In the Ancient Near East (ANE) before written records were as ubiquitous as they later became, contracts and treaties were often “sealed” by ceremony. Salt, because of its preservative qualities and its flavor, was often part of such ceremonies. That practice was so prevalent that it was incorporated into Biblical covenants and covenant-related practice without explanation. The first mention in scripture is the instruction for preparation of incense to be burned in the Tabernacle:
34 ¶ The LORD said to Moses, “Take sweet spices, stacte, and onycha, and galbanum, sweet spices with pure frankincense (of each shall there be an equal part),
35 and make an incense blended as by the perfumer, seasoned with salt, pure and holy.
—Exodus 30:34–35 ESV
Grain offerings were also to be seasoned with salt:
You shall season all your grain offerings with salt. You shall not let the salt of the covenant with your God be missing from your grain offering; with all your offerings you shall offer salt.
—Leviticus 2:13 ESV
Contributions to the priesthood from consecrated meat offerings were to be salted:
All the holy contributions that the people of Israel present to the LORD I give to you, and to your sons and daughters with you, as a perpetual due. It is a covenant of salt forever before the LORD for you and for your offspring with you.”
—Numbers 18:19 ESV
The public water supply of the city of Jericho was miraculously purified through application of salt by the prophet Elisha:
19 ¶ Now the men of the city said to Elisha, “Behold, the situation of this city is pleasant, as my lord sees, but the water is bad, and the land is unfruitful.”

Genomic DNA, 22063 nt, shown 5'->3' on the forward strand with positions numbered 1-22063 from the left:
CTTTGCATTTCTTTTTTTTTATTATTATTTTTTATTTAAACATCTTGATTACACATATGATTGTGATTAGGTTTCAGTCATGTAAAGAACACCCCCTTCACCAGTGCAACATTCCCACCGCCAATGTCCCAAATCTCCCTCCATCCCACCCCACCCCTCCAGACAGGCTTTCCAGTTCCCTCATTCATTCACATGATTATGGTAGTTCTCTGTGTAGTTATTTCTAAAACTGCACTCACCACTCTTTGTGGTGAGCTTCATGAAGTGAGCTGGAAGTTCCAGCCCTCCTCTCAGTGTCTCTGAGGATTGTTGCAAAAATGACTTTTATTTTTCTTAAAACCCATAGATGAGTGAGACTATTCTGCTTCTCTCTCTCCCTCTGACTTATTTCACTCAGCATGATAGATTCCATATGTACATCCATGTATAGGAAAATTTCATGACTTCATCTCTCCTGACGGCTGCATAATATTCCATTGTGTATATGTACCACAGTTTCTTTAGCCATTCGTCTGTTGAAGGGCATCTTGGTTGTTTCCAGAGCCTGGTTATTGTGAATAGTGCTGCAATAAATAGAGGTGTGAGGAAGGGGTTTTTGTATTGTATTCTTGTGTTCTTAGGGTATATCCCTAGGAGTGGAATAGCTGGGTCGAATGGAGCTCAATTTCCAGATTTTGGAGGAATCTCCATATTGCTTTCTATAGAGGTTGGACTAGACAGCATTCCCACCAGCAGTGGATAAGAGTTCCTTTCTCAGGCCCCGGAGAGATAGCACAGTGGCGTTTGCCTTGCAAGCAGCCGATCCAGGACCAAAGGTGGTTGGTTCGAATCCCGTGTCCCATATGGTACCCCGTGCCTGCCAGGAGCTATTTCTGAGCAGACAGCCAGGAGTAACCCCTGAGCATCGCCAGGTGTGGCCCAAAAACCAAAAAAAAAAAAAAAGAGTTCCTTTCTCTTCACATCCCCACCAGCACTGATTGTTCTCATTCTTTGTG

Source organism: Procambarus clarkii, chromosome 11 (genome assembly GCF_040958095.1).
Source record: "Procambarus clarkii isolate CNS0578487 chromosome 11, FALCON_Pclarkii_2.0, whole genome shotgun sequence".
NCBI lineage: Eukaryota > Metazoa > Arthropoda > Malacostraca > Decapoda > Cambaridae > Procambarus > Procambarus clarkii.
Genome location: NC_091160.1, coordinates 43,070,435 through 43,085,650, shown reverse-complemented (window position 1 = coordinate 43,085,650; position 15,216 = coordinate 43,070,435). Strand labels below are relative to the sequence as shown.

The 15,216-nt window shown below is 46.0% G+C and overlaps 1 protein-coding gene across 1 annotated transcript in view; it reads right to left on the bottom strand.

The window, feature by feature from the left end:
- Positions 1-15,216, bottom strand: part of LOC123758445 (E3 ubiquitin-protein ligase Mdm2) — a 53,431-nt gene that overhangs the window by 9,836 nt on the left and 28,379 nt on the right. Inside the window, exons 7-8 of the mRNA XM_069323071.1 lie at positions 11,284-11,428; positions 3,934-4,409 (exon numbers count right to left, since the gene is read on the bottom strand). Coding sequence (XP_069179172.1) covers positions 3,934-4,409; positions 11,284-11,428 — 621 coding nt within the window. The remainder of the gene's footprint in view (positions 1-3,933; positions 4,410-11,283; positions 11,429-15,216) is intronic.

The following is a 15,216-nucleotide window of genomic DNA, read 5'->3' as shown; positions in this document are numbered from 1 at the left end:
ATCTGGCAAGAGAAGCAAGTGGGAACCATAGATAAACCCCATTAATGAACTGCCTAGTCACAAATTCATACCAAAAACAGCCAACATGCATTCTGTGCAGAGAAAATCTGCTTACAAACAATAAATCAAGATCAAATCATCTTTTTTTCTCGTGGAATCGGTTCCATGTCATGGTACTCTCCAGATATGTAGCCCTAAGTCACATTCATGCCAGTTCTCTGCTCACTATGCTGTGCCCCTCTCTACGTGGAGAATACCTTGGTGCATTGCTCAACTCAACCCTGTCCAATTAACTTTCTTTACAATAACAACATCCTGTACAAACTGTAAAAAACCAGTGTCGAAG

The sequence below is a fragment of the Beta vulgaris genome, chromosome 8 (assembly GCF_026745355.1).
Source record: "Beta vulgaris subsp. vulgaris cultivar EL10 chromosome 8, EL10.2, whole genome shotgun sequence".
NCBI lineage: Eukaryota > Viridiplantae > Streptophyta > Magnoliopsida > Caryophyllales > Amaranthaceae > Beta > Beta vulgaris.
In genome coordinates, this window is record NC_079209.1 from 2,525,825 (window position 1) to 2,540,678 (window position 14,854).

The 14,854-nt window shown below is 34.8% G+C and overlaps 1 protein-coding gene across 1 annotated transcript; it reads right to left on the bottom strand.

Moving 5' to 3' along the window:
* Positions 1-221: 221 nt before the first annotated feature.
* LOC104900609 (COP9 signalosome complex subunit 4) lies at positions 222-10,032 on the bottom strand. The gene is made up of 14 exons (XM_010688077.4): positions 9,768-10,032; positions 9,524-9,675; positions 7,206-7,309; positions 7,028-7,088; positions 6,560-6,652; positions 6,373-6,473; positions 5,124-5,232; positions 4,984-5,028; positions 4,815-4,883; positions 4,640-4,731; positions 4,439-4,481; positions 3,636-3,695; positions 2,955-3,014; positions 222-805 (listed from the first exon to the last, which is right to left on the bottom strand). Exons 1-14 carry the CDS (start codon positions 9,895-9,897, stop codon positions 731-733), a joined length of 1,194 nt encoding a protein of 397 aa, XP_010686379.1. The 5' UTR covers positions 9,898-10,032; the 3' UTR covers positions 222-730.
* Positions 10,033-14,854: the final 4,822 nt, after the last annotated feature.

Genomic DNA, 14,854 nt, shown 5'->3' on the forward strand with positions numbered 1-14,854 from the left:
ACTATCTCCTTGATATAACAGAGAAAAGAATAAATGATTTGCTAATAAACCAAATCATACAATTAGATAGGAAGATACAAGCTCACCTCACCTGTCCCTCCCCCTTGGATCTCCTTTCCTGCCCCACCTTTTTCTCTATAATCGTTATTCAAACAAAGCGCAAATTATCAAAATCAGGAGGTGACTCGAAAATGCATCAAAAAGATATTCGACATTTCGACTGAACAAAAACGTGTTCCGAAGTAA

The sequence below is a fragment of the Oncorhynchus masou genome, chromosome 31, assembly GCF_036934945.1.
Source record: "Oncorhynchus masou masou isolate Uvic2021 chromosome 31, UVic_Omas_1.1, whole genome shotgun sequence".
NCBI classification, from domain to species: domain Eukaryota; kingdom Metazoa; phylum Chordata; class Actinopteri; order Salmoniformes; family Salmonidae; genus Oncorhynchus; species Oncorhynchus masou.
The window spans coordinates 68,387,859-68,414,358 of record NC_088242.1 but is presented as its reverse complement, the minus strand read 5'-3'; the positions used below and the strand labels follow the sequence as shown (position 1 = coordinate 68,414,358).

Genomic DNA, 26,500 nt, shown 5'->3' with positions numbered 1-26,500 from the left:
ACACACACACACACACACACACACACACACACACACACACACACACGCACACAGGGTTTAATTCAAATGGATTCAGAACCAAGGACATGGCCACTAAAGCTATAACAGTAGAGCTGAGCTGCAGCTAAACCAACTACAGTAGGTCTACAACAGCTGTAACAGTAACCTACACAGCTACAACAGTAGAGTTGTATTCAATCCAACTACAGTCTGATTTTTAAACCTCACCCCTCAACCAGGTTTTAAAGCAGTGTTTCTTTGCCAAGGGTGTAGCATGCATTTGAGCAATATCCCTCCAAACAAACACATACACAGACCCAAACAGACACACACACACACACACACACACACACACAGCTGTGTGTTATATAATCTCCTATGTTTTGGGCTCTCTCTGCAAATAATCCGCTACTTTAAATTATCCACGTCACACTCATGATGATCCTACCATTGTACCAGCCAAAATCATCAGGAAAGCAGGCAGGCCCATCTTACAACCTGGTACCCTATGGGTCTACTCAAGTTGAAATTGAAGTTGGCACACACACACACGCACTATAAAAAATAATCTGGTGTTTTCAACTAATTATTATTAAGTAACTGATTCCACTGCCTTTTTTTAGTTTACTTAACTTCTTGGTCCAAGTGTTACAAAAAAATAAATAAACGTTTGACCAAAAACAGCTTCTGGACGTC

20 He said, “Bring me a new bowl, and put salt in it.” So they brought it to him.
21 Then he went to the spring of water and threw salt in it and said, “Thus says the LORD, I have healed this water; from now on neither death nor miscarriage shall come from it.”
22 So the water has been healed to this day, according to the word that Elisha spoke.
—2 Kings 2:19–22 ESV
When confronting Jeroboam’s army, Judah’s King Abijah invoked the eternality of the Davidic Covenant by pointing out that it was regarded as a covenant of salt:
Ought you not to know that the LORD God of Israel gave the kingship over Israel forever to David and his sons by a covenant of salt?
—2 Chronicles 13:5 ESV
Application to the Church
The Church consists of two groups which, together, Scripture refers to as “the Commonwealth of Israel” (Eph 2:12-13): (a) a Godly remnant of physical Israel; and (b) Godly non-Jews grafted into the first group. A full discussion of this doctrine (see Romans 9–11, for example) is beyond my scope here, but both of these peoples, in unity, clearly bear the responsibility to bring light to the world. It is less clear but probably equally valid to assert that both peoples share a responsibility to bring preservatory ministry to each other and to the converts attracted to the light.
I am not pronouncing anything earthshaking in this post. I am pointing out a technical inconsistency in Christian teaching, but not suggesting that we are grossly misdirecting our efforts. I simply think that it is better to correctly understand the Jewish foundations of the Church.